Then you have the reproductive caste. They are most active during swarming season. They are responsible for helping the queen populate the termite colony. If you see any flying termites in your home, then that means that you have a colony that is so successful, that it’s decided to venture forth and start a new colony.
The warrior termites are responsible for protecting the colony against threats. Most threats come in the form of other insects, most notably ants, who compete over the same resources.
Lastly, and most importantly, you have the worker caste. The workers are responsible for feeding all of the other castes and the queen. Their work involves chewing up your home, extracting the cellulose from plant-based building materials, and then returning the food to the colony where they feed the rest of the hive. Since termites don’t require sleep, they can spend all day foraging for your food for the rest of the colony. Infestations that have grown out of control can sometimes be heard by homeowners.
How Do Termites Get into Your Home?
The termites that do the majority of damage here in the United States are called subterranean termites. They attack from below, entering your home through tiny cracks in the foundation. This process is inevitable. Termites are attracted to the warmth of homes in the colder months and will thrive in places where puddles accrue in the summer months. These can include leaky gutters or run-off from air conditioners. Termites can access your home through inlets as small as the side of a credit card.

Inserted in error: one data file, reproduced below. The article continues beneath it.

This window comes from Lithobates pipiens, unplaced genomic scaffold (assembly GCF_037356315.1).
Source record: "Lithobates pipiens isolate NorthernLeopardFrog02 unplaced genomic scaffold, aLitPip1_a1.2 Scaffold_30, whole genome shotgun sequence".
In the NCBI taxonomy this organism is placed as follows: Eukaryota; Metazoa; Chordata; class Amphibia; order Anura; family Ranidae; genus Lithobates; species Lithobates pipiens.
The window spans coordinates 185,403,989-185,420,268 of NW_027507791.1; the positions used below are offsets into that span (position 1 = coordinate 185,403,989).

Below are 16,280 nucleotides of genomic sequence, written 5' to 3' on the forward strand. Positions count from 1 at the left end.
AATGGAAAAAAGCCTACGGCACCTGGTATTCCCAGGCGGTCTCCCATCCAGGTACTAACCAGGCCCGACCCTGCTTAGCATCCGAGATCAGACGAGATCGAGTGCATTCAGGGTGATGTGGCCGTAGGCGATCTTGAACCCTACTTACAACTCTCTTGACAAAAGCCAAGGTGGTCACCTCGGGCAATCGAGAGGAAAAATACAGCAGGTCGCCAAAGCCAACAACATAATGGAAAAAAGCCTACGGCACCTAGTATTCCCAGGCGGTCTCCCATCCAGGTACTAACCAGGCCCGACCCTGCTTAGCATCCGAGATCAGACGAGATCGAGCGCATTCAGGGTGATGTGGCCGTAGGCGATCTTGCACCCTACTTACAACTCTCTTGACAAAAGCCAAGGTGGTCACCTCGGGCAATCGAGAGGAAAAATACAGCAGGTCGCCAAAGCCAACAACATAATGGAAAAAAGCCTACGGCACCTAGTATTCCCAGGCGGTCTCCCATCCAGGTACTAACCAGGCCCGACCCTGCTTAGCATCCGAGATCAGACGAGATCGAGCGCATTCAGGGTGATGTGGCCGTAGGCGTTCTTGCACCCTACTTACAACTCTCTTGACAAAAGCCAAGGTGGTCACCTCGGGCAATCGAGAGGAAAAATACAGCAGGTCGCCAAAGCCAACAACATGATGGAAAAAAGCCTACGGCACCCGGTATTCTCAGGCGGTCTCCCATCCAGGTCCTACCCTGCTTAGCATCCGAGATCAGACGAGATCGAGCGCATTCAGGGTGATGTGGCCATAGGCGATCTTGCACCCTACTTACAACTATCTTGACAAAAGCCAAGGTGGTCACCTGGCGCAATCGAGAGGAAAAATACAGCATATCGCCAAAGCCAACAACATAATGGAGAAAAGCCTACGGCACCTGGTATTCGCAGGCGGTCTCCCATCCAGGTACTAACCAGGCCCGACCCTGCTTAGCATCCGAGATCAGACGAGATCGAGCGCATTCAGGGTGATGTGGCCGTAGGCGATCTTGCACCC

From there, they will begin attacking wood. The worker termites will turn your wood into pulp to nourish the rest of the hive. You may have heard the experts talk about “termite season”. Indeed, “termite season” begins in the spring or fall depending on the type of termite you’re dealing with. What they’re actually referring to is “swarming season.” For swarming season to occur at a specific time, it presupposes that there are some times that are not conducive to creating new termite colonies. However, if the termites’ home is your home, and your home is climate-controlled, then it’s “termite season” all season long.
Termites can do a considerable amount of damage especially when they go undetected for long periods of time.
Managing a Termite Infestation
Pointe Pest Control makes quick work of an active termite infestation and can also help you prevent future ones.
Eradicating an already-existing infestation requires the destruction of the entire colony. This is accomplished with strategically placed baits in the area surrounding your house. Once the infestation is eradicated, it’s time to make a number of changes that can help prevent future infestations. This includes shoring up cracks in your foundation or around your house.
When this isn’t possible, termite control experts use one of two methods to prevent new infestations. This includes soil treatments around your home to create a barrier and wood treatments to protect your wood from hungry termites.